More than 100 years ago, D.D. Palmer (the very first chiropractor) understood that the normal tone of the human body was altered when someone was sick. His huge amounts of educational work in the study of the human body led him to the understanding of health founded on TONE:
A subluxation is an interruption of the normal tone in the nerve system. When subluxations are detected and corrected, the human body will experience better health.
The easy way to understand tone is to look at a guitar. What makes the sound of the guitar? Being a great guitar player comes down to one thing: tightening and loosening the strings. This changes the tone of the guitar, and makes the sounds you hear.
So, really a chiropractor is not much different. We tighten and loosen the nervous system by adjusting. The results of this can and have been researched widely for over 100 years now. In fact, many chiropractors can measure before and after effects of your nerve system in their office in minutes.
It all comes down to this, when you are tuned properly, you will experience better health.
Prevention and early detection are 2 completely different things. While prevention seeks healthy habits prior to disease, early detection is geared to detect disease. So, when I saw this recent article, I wasn’t surprised: http://online.wsj.com/articles/some-cancer-experts-see-overdiagnosis-and-question-emphasis-on-early-detection-1410724838
However, the content of the article did surprise me. What conventional medicine continues to miss is that fighting disease is the wrong paradigm to begin with:
“We’re not finding enough of the really lethal cancers, and we’re finding too many of the slow-moving ones that probably don’t need to be found,” says Laura Esserman, a breast-cancer surgeon at the University of California, San Francisco.
What Ms Esserman, and many other in her profession, fail to grasp is this: We do not need to “find more cancer” to destroy. What would be more beneficial to all involved would be to prevent the cancer in the first place.
Another point of this article that did not surprise me:
Small, localized prostate cancers are so ubiquitous in older men that the risk is roughly equal to a man’s age: a 70-year-old has a 70% chance of harboring the disease. Yet the average lifetime risk of dying of prostate cancer is less than 3% according to the American Cancer Society.
Just because you have cancer does not mean it will negatively impact your health. Your immune system is constantly taking care of cancerous cells throughout your body. Those with a healthy immune system (which means you practice preventative measures more often), have a much better chance of a healthy life, even with a cancer diagnosis!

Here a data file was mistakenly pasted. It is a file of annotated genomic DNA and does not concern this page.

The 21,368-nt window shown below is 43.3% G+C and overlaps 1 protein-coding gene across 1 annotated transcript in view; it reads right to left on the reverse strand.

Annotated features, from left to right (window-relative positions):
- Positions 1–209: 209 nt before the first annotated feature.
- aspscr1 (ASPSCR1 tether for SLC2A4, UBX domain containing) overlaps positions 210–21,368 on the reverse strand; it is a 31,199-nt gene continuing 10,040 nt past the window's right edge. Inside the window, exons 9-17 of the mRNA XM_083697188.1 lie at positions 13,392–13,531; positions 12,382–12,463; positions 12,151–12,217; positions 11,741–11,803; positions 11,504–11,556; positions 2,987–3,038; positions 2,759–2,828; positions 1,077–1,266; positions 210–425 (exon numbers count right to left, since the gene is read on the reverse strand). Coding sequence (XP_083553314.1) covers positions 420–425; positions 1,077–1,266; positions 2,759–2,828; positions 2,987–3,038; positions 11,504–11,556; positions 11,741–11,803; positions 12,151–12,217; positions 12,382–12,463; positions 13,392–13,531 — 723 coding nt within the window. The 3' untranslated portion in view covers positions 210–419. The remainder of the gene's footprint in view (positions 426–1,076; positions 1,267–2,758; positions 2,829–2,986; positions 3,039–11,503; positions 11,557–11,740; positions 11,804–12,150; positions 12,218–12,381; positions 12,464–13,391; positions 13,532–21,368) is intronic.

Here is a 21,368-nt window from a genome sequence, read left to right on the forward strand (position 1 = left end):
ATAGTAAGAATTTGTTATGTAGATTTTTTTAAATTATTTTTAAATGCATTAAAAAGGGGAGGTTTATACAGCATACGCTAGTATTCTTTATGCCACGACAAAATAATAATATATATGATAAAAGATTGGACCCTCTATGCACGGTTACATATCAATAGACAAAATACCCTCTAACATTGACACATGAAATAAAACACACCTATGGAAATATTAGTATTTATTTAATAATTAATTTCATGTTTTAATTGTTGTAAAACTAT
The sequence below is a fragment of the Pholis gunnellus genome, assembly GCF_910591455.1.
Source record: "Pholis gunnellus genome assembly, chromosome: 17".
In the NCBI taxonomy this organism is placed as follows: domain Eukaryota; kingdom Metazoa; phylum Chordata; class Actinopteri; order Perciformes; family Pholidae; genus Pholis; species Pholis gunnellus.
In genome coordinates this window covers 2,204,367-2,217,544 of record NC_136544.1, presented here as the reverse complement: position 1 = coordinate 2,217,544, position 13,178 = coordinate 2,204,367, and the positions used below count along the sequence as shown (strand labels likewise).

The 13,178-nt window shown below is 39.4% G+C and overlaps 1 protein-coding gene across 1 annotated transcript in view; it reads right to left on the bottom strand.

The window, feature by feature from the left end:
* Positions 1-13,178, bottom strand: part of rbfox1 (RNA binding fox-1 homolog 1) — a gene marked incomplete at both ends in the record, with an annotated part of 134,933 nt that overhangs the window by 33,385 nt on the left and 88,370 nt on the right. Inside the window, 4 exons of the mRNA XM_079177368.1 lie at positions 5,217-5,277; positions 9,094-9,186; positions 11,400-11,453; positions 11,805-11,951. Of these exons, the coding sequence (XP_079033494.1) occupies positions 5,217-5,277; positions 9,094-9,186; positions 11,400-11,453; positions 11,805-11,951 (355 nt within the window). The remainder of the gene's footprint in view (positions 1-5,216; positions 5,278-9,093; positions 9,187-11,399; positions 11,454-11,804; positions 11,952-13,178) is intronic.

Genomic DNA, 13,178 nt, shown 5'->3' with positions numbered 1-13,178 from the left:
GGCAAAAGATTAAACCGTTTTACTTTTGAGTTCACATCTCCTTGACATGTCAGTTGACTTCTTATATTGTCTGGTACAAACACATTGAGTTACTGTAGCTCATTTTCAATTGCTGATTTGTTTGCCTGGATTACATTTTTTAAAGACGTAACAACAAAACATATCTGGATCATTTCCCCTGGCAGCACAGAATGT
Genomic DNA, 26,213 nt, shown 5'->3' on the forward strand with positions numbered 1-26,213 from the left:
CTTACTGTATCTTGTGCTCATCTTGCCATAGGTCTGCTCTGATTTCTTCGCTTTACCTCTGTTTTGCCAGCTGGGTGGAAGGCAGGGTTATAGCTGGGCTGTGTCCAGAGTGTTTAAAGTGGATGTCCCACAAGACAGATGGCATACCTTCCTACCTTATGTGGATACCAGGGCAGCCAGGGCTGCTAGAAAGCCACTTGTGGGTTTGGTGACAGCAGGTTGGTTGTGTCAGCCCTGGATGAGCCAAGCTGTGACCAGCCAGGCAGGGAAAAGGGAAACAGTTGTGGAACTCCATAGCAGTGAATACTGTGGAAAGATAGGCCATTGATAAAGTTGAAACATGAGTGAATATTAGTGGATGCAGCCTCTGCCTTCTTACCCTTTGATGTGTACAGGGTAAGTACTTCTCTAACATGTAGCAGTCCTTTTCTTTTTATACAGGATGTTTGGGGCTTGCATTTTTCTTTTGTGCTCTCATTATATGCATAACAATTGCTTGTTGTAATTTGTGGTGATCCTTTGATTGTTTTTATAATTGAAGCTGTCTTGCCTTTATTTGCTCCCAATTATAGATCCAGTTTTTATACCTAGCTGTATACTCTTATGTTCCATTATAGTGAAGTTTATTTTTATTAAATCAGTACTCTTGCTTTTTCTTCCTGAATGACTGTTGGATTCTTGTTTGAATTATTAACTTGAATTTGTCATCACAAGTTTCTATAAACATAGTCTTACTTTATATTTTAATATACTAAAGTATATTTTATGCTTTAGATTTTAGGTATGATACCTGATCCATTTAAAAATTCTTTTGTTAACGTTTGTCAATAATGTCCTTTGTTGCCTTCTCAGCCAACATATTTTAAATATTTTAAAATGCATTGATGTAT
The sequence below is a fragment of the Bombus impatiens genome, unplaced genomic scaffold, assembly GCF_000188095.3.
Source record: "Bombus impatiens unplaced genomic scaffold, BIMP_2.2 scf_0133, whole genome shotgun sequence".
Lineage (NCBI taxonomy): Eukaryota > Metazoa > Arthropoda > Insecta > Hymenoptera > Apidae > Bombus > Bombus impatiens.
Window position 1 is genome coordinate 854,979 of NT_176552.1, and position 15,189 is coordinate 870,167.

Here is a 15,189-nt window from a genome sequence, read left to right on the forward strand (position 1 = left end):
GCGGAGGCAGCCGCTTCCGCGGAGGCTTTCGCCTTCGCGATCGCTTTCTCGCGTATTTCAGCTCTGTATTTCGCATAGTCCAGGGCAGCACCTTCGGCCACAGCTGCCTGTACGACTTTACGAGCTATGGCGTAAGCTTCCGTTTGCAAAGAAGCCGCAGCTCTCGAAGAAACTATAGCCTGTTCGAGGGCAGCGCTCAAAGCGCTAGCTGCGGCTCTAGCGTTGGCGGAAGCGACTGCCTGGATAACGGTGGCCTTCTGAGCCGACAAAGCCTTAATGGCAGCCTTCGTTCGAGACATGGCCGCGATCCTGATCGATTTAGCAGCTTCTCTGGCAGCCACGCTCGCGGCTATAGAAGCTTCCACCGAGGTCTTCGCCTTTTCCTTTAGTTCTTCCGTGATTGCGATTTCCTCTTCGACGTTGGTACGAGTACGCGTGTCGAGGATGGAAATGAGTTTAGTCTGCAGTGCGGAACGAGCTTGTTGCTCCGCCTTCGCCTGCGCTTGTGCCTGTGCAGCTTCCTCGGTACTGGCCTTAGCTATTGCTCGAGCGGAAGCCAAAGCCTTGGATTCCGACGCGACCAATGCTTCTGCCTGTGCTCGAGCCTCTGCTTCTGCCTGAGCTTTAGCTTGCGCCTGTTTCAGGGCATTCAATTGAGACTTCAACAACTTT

In the business world, I have always tried to hold to the standard, “without statistics, our emotions rule”. This is true in personal life as well. Let’s give a couple of examples of improper analysis of health.
1- You base your health on what you look like. No doubt, there is some truth that someones appearance can be a tell for their health. I am sure we have all had people ask if we were feeling ok, based on our physical appearance. However, if this is your main means of objectively checking your health state, then you will be sorely disappointed later in life.
**Alternatively, use objective means to check your health state. Most importantly, check the master control system of your entire body, your nerve system.
2- You determine your condition by your symptoms. Unless you are a doctor, you should not be performing diagnosis measures on yourself, or your family. Web MD, and other symptom checkers on the internet, are there simply to refer you to a doctor. It is amazing what people will miss regarding their health, because the symptoms did not match up with the diagnosis they felt compelled to perform.
**Instead, try not judging your health on symptoms at all. Use measurement tools by qualified doctors that will analyze you without symptom, or name calling diseases. Truly finding health limitations before the named disease or health condition presents itself is a true expression of health management.
Once you move out of your parents’ house, your health is your responsibility. Become the responsible steward of your health, by analyzing your health with statistics, and making corrections along the way based on responsible data.